Salt River Project has decided to abandon its efforts to restart a controversial coal-fired power plant in southern Nevada, which had been shut down for more than a year under an agreement with environmental groups.
Returning the 1,580-megawatt Mohave Generating Station in Laughlin, Nev., to service would have provided valuable energy to East Valley customers, SRP officials said. But SRP said they were unable to gain assurances of timely regulatory approvals to restart the plant by 2011, even with installation of $750 million in new pollution control equipment.
“It was a timing issue,” said John Coggins, SRP’s manager of resource planning and development.
SRP is a 20 percent owner of the plant, giving it access to about 300 megawatts, which now will have to be found elsewhere to meet the Valley’s future electrical demand, he said.
Southern California Edison is the majority owner and operator of the plant, but SCE and two other co-owners, Nevada Power Co. and the Los Angeles Department of Water and Power, determined in June 2006 that they would not pursue the restart of the plant.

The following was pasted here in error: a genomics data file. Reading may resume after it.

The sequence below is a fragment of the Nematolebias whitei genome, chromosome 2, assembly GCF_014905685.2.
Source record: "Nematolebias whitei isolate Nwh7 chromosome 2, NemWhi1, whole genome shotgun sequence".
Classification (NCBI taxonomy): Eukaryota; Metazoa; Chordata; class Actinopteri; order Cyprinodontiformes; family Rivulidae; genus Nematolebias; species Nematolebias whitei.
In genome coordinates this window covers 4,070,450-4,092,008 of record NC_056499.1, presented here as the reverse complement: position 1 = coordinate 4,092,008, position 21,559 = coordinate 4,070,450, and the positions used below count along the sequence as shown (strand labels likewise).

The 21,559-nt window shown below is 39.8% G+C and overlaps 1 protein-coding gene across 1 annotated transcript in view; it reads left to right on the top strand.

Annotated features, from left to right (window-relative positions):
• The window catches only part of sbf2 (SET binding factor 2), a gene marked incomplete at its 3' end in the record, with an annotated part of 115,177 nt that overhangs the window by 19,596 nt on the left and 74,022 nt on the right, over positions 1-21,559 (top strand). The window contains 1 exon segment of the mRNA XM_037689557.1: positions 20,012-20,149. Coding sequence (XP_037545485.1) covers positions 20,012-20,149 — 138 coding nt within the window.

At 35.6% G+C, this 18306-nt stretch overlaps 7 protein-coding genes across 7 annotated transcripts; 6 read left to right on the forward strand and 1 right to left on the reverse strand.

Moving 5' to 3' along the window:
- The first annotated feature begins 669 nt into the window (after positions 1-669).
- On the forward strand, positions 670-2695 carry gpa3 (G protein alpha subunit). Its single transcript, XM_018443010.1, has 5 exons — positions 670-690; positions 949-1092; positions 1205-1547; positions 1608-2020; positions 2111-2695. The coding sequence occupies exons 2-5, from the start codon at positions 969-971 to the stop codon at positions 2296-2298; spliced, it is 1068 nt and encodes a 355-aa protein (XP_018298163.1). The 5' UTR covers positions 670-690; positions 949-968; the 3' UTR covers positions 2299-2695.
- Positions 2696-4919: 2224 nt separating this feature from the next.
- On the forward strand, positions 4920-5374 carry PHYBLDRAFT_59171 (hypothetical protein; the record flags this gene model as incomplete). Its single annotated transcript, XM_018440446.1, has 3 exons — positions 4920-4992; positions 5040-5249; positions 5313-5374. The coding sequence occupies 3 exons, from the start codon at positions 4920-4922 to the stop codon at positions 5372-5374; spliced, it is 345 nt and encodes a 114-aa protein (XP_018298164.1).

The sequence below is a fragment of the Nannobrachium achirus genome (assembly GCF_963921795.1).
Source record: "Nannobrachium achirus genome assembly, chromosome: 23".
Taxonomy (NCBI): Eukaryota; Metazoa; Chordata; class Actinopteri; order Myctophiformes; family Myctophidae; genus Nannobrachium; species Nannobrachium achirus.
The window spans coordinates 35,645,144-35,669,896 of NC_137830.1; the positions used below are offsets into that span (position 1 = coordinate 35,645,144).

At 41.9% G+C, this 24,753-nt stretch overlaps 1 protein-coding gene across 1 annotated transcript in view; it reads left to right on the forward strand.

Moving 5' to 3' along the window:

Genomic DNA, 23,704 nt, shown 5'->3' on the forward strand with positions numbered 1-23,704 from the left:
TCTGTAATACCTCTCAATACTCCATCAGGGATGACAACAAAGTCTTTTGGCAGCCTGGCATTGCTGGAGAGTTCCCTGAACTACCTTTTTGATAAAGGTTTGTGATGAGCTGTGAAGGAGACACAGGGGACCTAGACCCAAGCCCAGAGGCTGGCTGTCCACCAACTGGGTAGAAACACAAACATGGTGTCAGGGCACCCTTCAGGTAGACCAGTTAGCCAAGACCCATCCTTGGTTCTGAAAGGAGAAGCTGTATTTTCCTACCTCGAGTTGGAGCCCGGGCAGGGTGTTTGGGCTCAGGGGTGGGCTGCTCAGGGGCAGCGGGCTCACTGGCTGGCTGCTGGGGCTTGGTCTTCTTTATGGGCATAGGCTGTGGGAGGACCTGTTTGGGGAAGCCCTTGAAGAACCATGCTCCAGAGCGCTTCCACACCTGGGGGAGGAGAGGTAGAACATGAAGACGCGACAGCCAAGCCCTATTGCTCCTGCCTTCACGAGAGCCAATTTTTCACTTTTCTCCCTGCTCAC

That left only SRP, which decided in September to try to form a new ownership group to buy out the three partners and revive the plant.
SRP officials said they were able to put together a new group of prospective owners, who were not identified, but they could not negotiate the purchase of SCE’s share of the plant. That was because SCE could not guarantee it would receive approval of a sale from the California Public Utilities Commission in time to get the plant restarted in 2011, Coggins said.
Political pressures have been building in California against coal-fired electric generating plants, even those beyond the borders of California.
In a statement released Tuesday, SCE said it will “continue exploring all reasonable options, including the possible sale or decommissioning” of the Mohave plant.
Coggins said SRP will wait to see what SCE can find before deciding how to dispose of its 20 percent share.
“It could be they (SCE officials) will find buyers not on the same timeline, who see the project differently,” he said.
SRP is considering several options for finding power to replace Mohave’s lost capacity, including buying electricity on the wholesale market from other power-plant operators or building its own plants, Coggins said.
Renewable sources such as solar or wind power many not be feasible on the scale of Mohave, which could produce enough electricity to supply a million homes, he said.
But SRP is studying other new clean-fuel technologies such as coal gasification, he said.
Rod Smith, Southwest representative of the Sierra Club, one of the environmental groups that filed a lawsuit leading to the shutdown of Mohave, said SRP’s decision clears the way to develop more wind and solar power.